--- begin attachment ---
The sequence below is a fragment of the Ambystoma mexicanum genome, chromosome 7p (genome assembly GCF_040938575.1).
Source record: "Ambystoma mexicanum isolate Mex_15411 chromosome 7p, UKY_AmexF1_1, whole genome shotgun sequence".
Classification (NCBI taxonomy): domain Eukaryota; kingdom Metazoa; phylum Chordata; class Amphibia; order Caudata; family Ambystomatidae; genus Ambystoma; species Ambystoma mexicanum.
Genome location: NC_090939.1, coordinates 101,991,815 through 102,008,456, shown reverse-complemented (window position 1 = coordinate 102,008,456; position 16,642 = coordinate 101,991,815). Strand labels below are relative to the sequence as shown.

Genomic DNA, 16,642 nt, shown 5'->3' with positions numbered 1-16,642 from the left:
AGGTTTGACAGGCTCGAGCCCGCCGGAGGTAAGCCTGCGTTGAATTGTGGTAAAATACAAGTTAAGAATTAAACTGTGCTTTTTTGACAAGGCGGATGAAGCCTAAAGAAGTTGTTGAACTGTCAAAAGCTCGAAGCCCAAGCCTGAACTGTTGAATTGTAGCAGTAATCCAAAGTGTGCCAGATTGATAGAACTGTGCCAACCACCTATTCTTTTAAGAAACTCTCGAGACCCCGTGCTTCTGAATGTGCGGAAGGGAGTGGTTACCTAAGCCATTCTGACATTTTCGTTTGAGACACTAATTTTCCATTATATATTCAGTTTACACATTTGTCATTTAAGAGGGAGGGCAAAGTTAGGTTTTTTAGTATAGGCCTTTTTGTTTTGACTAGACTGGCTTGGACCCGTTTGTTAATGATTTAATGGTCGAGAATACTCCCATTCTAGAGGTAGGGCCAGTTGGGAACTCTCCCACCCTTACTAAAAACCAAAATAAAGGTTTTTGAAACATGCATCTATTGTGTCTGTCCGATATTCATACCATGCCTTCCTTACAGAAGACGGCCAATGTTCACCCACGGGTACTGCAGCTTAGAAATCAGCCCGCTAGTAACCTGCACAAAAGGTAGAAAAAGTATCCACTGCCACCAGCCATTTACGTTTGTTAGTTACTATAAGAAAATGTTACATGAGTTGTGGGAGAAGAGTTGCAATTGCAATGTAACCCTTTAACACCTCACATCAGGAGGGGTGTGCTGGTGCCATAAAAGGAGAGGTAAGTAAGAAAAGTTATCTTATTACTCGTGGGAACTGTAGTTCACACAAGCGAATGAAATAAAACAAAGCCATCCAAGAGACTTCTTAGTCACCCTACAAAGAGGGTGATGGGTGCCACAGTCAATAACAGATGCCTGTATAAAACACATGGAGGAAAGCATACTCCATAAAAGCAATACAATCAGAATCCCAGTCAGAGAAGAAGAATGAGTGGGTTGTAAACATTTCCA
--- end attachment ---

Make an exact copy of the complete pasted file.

The sequence below is a fragment of the Ambystoma mexicanum genome, chromosome 7p (genome assembly GCF_040938575.1).
Source record: "Ambystoma mexicanum isolate Mex_15411 chromosome 7p, UKY_AmexF1_1, whole genome shotgun sequence".
Classification (NCBI taxonomy): domain Eukaryota; kingdom Metazoa; phylum Chordata; class Amphibia; order Caudata; family Ambystomatidae; genus Ambystoma; species Ambystoma mexicanum.
Genome location: NC_090939.1, coordinates 101,991,815 through 102,008,456, shown reverse-complemented (window position 1 = coordinate 102,008,456; position 16,642 = coordinate 101,991,815). Strand labels below are relative to the sequence as shown.

Genomic DNA, 16,642 nt, shown 5'->3' with positions numbered 1-16,642 from the left:
AGGTTTGACAGGCTCGAGCCCGCCGGAGGTAAGCCTGCGTTGAATTGTGGTAAAATACAAGTTAAGAATTAAACTGTGCTTTTTTGACAAGGCGGATGAAGCCTAAAGAAGTTGTTGAACTGTCAAAAGCTCGAAGCCCAAGCCTGAACTGTTGAATTGTAGCAGTAATCCAAAGTGTGCCAGATTGATAGAACTGTGCCAACCACCTATTCTTTTAAGAAACTCTCGAGACCCCGTGCTTCTGAATGTGCGGAAGGGAGTGGTTACCTAAGCCATTCTGACATTTTCGTTTGAGACACTAATTTTCCATTATATATTCAGTTTACACATTTGTCATTTAAGAGGGAGGGCAAAGTTAGGTTTTTTAGTATAGGCCTTTTTGTTTTGACTAGACTGGCTTGGACCCGTTTGTTAATGATTTAATGGTCGAGAATACTCCCATTCTAGAGGTAGGGCCAGTTGGGAACTCTCCCACCCTTACTAAAAACCAAAATAAAGGTTTTTGAAACATGCATCTATTGTGTCTGTCCGATATTCATACCATGCCTTCCTTACAGAAGACGGCCAATGTTCACCCACGGGTACTGCAGCTTAGAAATCAGCCCGCTAGTAACCTGCACAAAAGGTAGAAAAAGTATCCACTGCCACCAGCCATTTACGTTTGTTAGTTACTATAAGAAAATGTTACATGAGTTGTGGGAGAAGAGTTGCAATTGCAATGTAACCCTTTAACACCTCACATCAGGAGGGGTGTGCTGGTGCCATAAAAGGAGAGGTAAGTAAGAAAAGTTATCTTATTACTCGTGGGAACTGTAGTTCACACAAGCGAATGAAATAAAACAAAGCCATCCAAGAGACTTCTTAGTCACCCTACAAAGAGGGTGATGGGTGCCACAGTCAATAACAGATGCCTGTATAAAACACATGGAGGAAAGCATACTCCATAAAAGCAATACAATCAGAATCCCAGTCAGAGAAGAAGAATGAGTGGGTTGTAAACATTTCCA